Departing Pa. Sen. Terry Punt moved by kind words at GOP gathering

August 23, 2008|By CHRIS CARTER

MERCERSBURG, Pa. -- The kickoff event Saturday for the newly formed Franklin County Reagan Coalition at Blacks Woods was treated more like a farewell to a prominent Republican.

Kind words and the realization of his imminent exit from office brought Pennsylvania state Sen. Terry Punt to tears in front of a pavilion full of Republican supporters.

Punt reminisced about his five terms as senator in the 33rd District, the 10 years previously served in the Pennsylvania House of Representatives and the people who helped him along the way.

"There were 321 bills sponsored or co-sponsored, brought $17.2 billion back into the district, over 610,000 constituent contacts in my office," Punt said. "Those numbers are all wonderful, but I could not have accomplished them without the staff I had with me."


Punt cited health and family reasons for his decision not to run for re-election. Those in attendance gave him a standing ovation as he stepped away from behind the podium.

Sitting at the front of the pavilion was the next Senate hopeful, former magisterial justice Rich Alloway, who Punt hired out of college two decades ago.

Alloway won the Republican nomination in April, and said he plans to jump-start his campaign in September.

"When I first talked to (Punt) about running, he said to me, 'Are you sure you want to do this?'" Alloway said. "Then it went to, 'How will you do this?'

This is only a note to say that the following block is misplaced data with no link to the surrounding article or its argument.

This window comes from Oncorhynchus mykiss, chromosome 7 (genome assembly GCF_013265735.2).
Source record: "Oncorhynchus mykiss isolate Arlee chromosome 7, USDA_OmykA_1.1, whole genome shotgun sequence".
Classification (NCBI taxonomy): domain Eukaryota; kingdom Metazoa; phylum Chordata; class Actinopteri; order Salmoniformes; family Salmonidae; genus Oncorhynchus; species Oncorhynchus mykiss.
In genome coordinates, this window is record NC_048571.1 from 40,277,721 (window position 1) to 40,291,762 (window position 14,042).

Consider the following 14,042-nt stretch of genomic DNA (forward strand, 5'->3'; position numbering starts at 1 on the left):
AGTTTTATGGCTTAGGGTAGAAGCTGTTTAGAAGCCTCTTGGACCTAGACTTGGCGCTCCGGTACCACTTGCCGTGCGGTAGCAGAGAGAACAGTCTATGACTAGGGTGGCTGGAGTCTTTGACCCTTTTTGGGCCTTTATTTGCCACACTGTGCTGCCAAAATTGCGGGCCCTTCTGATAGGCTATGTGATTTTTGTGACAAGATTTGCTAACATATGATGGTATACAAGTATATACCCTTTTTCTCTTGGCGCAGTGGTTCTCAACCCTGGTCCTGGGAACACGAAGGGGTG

"Finally, it got to, 'If you're going to do this ...' and we talked about that."

Punt received most of the recognition, but almost two dozen more were recognized as key contributors to the party, including former County Commissioner G. Warren Elliott, who chaired Punt's first Senate campaign and introduced him Saturday.

Reagan Coalition Chairman Dick McCracken delivered welcoming remarks and noted that the Corn Roast also was a function to help "(dispel) some of the myths and confusion of our mission."

"It was just a group of prominent Republican supporters that thought they could do a lot more to raise funds and elect local, state and national officials," McCracken said. "It's to augment what the Republican Party can do in Franklin County.

There has been speculation that the Reagan Coalition, which was formed in May, could obstruct the objectives of the Franklin County Republican Committee. McCracken once again dismissed the notion, as did Punt and Alloway.

"The only people that feel that way don't have the party agenda first. They have their own agenda first," Punt said. "They're afraid this might interfere with that agenda. Those people will go to the wayside."

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